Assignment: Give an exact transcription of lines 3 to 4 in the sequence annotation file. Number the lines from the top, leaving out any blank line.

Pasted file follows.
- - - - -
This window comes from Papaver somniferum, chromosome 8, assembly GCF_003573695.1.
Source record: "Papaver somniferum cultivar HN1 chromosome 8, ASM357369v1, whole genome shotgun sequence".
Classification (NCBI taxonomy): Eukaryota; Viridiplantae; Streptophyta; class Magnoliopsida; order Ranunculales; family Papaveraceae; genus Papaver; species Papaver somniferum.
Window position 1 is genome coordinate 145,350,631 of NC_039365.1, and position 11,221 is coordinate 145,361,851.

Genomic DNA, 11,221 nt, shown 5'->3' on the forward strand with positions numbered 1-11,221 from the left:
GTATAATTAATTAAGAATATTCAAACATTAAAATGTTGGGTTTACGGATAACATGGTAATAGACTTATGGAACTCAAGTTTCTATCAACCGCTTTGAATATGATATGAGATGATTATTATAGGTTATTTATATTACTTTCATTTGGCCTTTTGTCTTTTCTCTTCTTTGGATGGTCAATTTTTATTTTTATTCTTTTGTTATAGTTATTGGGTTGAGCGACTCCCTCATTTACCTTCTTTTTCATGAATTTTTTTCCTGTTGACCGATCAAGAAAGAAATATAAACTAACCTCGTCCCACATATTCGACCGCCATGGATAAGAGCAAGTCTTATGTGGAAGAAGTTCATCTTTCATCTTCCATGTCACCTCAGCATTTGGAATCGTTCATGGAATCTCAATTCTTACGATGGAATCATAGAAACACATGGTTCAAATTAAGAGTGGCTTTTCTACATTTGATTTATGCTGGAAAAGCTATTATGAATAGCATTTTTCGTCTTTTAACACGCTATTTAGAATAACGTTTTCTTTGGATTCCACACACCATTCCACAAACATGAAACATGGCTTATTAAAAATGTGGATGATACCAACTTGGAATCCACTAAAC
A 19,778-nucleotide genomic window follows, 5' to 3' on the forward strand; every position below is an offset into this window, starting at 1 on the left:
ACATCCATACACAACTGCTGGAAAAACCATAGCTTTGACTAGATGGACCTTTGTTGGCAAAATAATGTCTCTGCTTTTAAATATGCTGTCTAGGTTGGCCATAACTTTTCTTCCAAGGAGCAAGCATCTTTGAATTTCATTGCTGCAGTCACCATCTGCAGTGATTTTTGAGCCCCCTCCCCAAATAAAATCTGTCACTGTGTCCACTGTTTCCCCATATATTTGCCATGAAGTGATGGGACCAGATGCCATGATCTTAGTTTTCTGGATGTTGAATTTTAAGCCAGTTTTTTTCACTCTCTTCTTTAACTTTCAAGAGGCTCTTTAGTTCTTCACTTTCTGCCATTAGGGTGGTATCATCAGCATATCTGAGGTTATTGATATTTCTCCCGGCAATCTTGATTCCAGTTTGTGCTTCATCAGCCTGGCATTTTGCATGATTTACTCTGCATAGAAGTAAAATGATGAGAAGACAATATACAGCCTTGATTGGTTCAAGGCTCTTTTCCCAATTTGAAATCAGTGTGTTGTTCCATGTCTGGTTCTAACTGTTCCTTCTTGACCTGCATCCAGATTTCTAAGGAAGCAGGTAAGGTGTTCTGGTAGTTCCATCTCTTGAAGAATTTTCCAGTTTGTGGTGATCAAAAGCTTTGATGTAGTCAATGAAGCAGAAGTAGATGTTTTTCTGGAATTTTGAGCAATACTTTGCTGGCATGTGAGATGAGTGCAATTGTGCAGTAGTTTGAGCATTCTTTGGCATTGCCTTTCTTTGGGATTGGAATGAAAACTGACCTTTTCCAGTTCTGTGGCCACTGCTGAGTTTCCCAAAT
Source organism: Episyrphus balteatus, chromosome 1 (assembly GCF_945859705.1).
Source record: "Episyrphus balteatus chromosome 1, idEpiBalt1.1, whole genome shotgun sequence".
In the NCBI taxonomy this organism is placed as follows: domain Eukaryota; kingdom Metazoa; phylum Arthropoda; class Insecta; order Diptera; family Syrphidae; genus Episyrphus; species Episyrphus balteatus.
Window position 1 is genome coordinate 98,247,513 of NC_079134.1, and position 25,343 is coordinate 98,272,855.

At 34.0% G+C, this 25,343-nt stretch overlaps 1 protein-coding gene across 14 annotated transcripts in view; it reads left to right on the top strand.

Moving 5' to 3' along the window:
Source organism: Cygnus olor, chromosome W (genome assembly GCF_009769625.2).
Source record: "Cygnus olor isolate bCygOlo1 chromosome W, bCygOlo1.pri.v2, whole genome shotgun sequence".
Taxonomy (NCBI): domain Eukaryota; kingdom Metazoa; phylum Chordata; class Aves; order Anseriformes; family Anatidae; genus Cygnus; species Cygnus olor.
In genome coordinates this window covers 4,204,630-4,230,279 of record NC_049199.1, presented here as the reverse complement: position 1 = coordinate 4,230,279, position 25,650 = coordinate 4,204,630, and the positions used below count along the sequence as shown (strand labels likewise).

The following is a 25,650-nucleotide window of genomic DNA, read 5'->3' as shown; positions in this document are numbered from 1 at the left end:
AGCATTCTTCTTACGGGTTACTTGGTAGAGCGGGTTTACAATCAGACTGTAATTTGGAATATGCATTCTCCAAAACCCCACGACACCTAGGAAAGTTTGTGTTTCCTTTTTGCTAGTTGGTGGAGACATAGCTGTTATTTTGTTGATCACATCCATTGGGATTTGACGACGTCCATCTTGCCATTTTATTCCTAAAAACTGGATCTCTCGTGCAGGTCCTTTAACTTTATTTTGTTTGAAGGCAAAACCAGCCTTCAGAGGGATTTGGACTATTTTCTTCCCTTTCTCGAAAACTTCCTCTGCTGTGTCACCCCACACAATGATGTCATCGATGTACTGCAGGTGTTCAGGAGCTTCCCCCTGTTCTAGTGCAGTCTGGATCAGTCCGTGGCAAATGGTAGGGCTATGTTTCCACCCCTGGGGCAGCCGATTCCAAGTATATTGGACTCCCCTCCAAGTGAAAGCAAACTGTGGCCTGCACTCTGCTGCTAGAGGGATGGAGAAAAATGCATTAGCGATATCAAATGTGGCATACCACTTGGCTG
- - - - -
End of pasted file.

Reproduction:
Classification (NCBI taxonomy): Eukaryota; Viridiplantae; Streptophyta; class Magnoliopsida; order Ranunculales; family Papaveraceae; genus Papaver; species Papaver somniferum.
Window position 1 is genome coordinate 145,350,631 of NC_039365.1, and position 11,221 is coordinate 145,361,851.